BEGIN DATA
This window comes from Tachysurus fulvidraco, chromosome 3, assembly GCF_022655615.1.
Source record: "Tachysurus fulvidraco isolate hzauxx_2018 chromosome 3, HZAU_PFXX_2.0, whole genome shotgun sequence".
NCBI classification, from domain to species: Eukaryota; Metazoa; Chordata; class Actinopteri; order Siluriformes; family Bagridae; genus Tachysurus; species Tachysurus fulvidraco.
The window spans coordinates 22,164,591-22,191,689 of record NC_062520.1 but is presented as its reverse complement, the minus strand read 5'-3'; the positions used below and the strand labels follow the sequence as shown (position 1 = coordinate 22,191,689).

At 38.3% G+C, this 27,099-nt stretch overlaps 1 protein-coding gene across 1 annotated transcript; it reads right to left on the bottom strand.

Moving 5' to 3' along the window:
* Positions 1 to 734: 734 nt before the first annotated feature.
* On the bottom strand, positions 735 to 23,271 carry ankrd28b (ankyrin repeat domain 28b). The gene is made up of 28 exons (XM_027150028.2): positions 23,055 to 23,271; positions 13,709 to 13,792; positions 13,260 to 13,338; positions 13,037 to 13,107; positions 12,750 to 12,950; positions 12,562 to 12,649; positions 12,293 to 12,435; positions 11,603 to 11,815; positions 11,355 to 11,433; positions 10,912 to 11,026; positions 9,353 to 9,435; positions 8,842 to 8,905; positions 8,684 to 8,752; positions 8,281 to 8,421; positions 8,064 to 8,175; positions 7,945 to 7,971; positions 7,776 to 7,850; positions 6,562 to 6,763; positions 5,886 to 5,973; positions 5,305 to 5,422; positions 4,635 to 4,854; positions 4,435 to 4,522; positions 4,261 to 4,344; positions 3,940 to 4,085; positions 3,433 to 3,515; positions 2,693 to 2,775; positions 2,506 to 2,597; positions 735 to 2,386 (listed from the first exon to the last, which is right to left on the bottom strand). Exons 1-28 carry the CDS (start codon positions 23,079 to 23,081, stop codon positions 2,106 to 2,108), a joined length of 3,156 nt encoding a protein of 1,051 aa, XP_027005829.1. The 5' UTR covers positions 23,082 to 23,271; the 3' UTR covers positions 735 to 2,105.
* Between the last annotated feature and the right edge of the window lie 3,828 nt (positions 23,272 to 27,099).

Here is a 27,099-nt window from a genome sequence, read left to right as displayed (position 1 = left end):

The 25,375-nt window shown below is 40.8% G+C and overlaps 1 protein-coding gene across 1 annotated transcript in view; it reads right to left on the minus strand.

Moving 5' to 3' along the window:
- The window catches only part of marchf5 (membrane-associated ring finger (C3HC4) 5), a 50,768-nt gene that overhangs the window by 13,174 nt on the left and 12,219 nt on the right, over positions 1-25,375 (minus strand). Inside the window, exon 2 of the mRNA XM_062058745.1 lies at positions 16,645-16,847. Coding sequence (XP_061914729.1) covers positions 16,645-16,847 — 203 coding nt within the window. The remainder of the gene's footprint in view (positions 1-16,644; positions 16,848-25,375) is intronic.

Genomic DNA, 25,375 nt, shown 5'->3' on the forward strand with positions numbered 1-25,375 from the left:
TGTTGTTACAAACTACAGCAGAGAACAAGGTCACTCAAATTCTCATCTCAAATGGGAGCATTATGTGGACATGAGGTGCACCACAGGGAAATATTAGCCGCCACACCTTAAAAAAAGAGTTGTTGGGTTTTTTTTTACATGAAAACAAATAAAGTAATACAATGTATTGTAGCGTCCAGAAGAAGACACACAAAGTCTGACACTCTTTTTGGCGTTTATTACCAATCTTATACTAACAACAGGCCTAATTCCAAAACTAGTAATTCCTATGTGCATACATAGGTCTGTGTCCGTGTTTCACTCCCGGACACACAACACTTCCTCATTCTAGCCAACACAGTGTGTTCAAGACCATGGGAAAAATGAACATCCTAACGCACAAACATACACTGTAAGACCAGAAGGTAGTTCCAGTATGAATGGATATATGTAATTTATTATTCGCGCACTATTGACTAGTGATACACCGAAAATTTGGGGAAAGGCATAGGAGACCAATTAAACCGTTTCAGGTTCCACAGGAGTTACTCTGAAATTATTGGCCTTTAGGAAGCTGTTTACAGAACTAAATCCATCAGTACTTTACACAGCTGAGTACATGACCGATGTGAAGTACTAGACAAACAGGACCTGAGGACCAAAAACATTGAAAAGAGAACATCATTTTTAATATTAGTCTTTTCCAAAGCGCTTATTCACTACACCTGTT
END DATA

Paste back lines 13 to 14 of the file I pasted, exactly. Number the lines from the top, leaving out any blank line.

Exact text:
- The window catches only part of marchf5 (membrane-associated ring finger (C3HC4) 5), a 50,768-nt gene that overhangs the window by 13,174 nt on the left and 12,219 nt on the right, over positions 1-25,375 (minus strand). Inside the window, exon 2 of the mRNA XM_062058745.1 lies at positions 16,645-16,847. Coding sequence (XP_061914729.1) covers positions 16,645-16,847 — 203 coding nt within the window. The remainder of the gene's footprint in view (positions 1-16,644; positions 16,848-25,375) is intronic.

Genomic DNA, 25,375 nt, shown 5'->3' on the forward strand with positions numbered 1-25,375 from the left: